Most of us are, let’s face it, sticklers for tradition at Christmas. We adhere steadfastly to the same expected fare each year: turkey, ham all the trimmings. The nostalgia associated with serving up traditional dishes holds a special place in our hearts and our palates, the recipes passed down, the familiar tastes a source of comfort.
However, it might surprise you to learn that this seemingly timeless dinner is a relatively recent tradition in Ireland. While turkey made its way to the country around 500 years ago during the Tudor and Stuart eras, it didn’t gain popularity until the 20th century and only really became a Christmas-table staple in the latter half thereof.
Long before we tucked into turkey it was goose that took pride of place on the Irish Christmas table. In her book Irish Customs and Rituals, historian Dr Marion McCarry writes: “On Christmas Day, pot-roasted goose was the choice for dinner (turkey is a more recent addition).
“The fowl was accompanied by a bread or potato stuffing made with butter and onions and flavoured with seasonal herbs such as sage, parsley or thyme. This would be accompanied by sliced boiled ham and a thick gravy.”
Ovens as we know them wouldn’t have been as common as today, so pot roasting over fire would have been popular, perhaps with a bit of turf added for flavour. JP McMahon writes in The Irish Cook Book about goose being cooked “in a Dutch oven” (a cast iron pot with a lid).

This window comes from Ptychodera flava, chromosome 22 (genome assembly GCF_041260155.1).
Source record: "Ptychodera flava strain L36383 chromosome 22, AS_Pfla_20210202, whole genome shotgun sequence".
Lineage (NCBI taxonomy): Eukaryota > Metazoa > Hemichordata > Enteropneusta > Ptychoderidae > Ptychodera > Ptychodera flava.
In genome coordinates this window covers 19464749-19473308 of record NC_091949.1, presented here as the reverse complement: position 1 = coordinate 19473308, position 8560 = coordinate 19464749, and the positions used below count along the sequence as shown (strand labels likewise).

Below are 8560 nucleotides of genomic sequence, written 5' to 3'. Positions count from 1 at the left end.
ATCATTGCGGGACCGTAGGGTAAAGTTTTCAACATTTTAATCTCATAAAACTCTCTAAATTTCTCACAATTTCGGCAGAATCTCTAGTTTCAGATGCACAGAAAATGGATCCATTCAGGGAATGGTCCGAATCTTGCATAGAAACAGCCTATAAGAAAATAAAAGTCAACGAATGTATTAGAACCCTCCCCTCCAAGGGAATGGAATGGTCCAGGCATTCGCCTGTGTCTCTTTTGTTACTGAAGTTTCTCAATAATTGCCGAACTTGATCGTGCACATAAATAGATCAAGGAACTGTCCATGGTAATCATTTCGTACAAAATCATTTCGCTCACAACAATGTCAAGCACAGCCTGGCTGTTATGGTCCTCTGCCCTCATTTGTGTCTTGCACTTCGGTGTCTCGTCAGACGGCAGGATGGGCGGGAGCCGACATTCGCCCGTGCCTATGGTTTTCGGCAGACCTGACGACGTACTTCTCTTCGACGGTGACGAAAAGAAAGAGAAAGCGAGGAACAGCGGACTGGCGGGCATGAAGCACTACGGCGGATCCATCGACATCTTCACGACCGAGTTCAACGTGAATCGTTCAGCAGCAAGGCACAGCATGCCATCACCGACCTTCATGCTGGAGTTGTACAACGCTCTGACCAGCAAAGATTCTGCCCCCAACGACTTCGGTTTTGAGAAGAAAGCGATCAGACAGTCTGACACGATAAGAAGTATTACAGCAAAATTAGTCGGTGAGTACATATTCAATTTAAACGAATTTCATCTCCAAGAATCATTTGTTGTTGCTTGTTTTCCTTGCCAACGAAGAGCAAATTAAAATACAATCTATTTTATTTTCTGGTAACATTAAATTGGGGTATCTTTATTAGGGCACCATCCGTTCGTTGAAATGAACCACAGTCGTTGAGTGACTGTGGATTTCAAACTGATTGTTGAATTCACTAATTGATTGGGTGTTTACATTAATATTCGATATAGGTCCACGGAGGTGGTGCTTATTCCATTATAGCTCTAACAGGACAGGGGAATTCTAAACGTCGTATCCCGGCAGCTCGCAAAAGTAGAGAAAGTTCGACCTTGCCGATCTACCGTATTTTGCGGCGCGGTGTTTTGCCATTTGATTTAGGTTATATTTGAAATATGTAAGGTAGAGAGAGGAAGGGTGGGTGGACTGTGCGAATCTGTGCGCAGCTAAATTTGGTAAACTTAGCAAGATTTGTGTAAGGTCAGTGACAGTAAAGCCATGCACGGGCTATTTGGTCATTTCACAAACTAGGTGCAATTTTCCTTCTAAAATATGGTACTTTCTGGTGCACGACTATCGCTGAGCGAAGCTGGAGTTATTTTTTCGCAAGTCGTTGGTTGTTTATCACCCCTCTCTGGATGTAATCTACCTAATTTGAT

“Turf was placed on the lid and replaced as it burned. This would have imbued the goose with a scent of turf,” he writes. He also mentions a method of goose being baked in “blue clay” – salt-baked to you and I.
Our medieval ancestors ate roast goose too. According to Margaret Hickey in her book Ireland’s Green Larder, it was “served with apple sauce or garlic sauce and was stuffed with fruit and herbs. Later it was stuffed with mashed potatoes, breadcrumbs, bacon, onions and herbs.”
Nothing went to waste either, of course. “A side benefit of roasting was that pints of fat could be drained off the bird and this fat was carefully put aside to serve as an all-purpose lubricant, from frying to easing machinery, and was commonly used as embrocation to be rubbed into bad chests,” Hickey recounts.
Spiced beef is another Irish Christmas staple that has endured for centuries. Happily, it is still turns up on Christmas tables, although it is now mostly a Cork tradition. And with good reason: the recipe originated during the 16th and 17th centuries when Cork was one of the largest exporters of beef in the world and an important shipping port.
Back then beef was not as commonly consumed as it is today – it was more of a luxury food. People preserved it in salt to make it last, keeping pieces for celebrations such as Christmas, and this preserved, salt beef – or corned beef, as we know it – was also a big export business.
Corned, salt-cured beef was shipped from Cork to places including the West Indies and the spices from these countries made their way back to Ireland. Ireland’s Green Larder references “an incredible range of spices” brought into the country, including “candied ginger and powdered cloves, galingale and mace, cinnamon and peppercorns”.